Champagne Deutz experienced great success throughout the 19th century and remained within both families for many decades. The founders originally started out by selecting and trading bottled wines. They quickly discovered that fine grapes and vineyards were the future, that they were what made a truly exceptional wine. After this realisation Deutz and Geldermann combined their technical expertise and knowledge of the wine market, and started buying vineyards and making their own champagne.
Image supplied by Champagne DeutzThe House was internationally recognised and respected by all for some time. In 1882, during the Second French Empire, Deutz became one of the founding members of the Syndicat des Grandes Marques (an association of major brands). René Deutz and Alfred Geldermann eventually took over from their fathers in the 1860s and their son-in-laws followed suit in 1906. It was during this generation that Deutz started experiencing serious hardships.
The Champagne riots of 1911 destroyed the Deutz headquarters and most of their stock, a loss they would continue to feel the impact of for the next 50 years. Not long after, the First World War broke out which put the vineyards into disarray and significantly reduced the number of workers available. As a result Deutz failed to produce a vintage and suffered financially. The Great Depression only worsened this situation. Sales dropped from a considerable annual 600,000 bottles to a mere 80,000 by 1931. To avoid complete financial ruin and disaster, Marie Deutz was forced to reinvest a large portion of her personal wealth in order to keep the company operating.
Things started looking up for the House in 1938 when Jean Lallier (fourth generation) began expanding the vineyards and modernising their winemaking facilities. Times became difficult again with the German occupation of Champagne during the Second World War. Despite this, the House was committed to maintaining their philosophy: “to produce blends of constant character, bestowing the quality and style of the firm on all the wines adorned by the Deutz label”. By the time Andre Lailler (fifth generation) became Chairman and Managing Director in 1972, Deutz fortunes looked promising and he began investing in wine ventures outside of Champagne, including New Zealand and the United States.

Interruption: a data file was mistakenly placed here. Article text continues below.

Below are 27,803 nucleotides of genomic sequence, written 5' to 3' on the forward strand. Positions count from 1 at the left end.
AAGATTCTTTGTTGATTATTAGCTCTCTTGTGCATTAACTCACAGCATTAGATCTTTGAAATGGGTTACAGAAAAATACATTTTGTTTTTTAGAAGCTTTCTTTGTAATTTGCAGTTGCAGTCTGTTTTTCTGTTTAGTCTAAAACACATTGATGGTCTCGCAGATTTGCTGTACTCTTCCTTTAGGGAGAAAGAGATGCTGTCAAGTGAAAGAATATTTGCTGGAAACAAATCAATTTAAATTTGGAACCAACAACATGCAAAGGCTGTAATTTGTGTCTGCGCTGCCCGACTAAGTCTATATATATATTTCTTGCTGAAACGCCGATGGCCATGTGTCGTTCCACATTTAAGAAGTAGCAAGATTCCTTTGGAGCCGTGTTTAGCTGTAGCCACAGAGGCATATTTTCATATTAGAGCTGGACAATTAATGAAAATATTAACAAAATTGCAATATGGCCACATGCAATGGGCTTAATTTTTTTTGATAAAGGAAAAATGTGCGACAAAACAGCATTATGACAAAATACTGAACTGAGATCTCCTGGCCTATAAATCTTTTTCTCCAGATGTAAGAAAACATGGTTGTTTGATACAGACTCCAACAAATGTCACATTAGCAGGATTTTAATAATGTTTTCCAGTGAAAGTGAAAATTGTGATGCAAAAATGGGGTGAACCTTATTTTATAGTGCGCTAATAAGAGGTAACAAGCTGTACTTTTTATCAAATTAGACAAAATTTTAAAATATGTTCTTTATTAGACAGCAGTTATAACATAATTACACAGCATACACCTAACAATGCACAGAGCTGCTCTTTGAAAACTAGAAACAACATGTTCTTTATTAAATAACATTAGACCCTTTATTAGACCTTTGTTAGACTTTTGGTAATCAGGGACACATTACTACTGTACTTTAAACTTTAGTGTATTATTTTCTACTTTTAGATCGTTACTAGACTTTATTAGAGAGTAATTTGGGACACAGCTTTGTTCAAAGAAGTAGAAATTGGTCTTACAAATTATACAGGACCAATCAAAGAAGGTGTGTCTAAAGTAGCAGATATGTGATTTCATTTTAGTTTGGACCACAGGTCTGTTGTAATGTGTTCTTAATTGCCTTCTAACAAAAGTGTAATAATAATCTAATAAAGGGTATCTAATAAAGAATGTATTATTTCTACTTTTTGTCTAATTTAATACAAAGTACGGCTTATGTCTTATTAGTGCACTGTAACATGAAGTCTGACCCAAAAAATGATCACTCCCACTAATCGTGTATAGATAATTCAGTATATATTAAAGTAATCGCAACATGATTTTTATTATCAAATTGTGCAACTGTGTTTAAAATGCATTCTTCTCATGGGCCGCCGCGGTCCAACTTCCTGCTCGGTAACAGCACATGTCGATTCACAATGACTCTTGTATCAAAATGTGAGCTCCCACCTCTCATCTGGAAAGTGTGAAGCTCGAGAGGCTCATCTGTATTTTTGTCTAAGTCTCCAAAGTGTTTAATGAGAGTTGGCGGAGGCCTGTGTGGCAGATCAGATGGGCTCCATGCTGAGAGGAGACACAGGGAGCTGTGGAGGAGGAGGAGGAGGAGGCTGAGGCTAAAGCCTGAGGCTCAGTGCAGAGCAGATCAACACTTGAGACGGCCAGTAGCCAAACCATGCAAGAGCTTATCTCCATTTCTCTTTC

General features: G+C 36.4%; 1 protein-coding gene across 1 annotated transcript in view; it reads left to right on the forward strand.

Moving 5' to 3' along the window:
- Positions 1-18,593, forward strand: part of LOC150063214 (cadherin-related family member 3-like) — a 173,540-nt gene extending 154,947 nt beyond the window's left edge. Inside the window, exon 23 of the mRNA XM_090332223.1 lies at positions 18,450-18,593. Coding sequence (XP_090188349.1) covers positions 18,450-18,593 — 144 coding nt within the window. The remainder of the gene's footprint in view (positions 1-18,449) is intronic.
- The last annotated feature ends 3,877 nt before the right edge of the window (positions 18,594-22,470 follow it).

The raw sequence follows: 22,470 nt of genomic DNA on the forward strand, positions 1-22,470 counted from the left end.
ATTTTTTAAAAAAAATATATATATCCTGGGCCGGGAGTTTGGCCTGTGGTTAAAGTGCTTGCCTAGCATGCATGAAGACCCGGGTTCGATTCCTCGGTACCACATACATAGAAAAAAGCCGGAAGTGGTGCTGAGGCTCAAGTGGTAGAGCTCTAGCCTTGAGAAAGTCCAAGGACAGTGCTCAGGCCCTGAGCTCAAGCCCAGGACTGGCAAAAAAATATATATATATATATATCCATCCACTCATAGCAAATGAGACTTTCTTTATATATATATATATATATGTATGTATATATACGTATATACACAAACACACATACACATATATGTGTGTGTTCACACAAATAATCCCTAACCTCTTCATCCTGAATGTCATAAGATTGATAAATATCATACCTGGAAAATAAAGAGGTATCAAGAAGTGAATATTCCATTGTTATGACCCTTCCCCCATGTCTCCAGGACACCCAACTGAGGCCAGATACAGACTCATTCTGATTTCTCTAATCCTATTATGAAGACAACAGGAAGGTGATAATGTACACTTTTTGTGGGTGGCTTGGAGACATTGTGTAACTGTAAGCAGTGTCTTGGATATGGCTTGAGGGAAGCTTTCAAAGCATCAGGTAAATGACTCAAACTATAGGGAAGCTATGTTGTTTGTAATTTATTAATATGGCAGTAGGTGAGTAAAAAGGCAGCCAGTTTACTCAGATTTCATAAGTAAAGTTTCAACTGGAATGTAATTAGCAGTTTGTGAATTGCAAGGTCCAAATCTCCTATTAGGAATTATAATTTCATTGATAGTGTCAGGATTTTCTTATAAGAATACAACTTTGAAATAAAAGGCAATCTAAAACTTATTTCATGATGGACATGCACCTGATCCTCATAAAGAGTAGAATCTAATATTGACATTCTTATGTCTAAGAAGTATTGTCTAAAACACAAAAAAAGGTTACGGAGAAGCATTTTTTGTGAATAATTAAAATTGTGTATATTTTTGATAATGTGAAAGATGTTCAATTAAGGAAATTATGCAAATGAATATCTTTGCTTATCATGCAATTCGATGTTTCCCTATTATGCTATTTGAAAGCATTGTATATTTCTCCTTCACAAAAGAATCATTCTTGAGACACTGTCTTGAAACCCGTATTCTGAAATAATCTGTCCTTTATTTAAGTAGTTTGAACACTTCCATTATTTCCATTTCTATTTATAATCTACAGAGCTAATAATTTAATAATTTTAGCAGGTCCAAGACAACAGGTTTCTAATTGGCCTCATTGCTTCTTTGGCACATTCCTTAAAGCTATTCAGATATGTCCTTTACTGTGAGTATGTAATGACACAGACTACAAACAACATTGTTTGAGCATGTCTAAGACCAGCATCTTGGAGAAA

Deutz took another financial hit with the Champagne crisis of the early 1990s, seeking stability from a new investment partner in 1993. This partner was none other than the Rouzaud family, already owners of impressive wine estates, including Louis Roederer! Fabrice Rosset (Louis Roederer executive) was appointed President and CEO of Deutz in 1996. While he is independently minded and worked autonomously from Louis Roederer, the company invested close to 30 million Euros in state-of-the-art equipment, greater winery capacity, additional vineyards, and increased supplies of grapes from Grand and Premier Cru plots.
Image supplied by Champagne DeutzDue to this amazing history of hardships and triumphs, what you see today is a comprehensive range of champagne of better and consistent quality, resulting in a dramatic, and much needed, sales increase. Every champagne has a certain delicacy, freshness and finesse, demonstrating great elegance and poise.
Check out the range of Deutz Champagne available on Emperor here.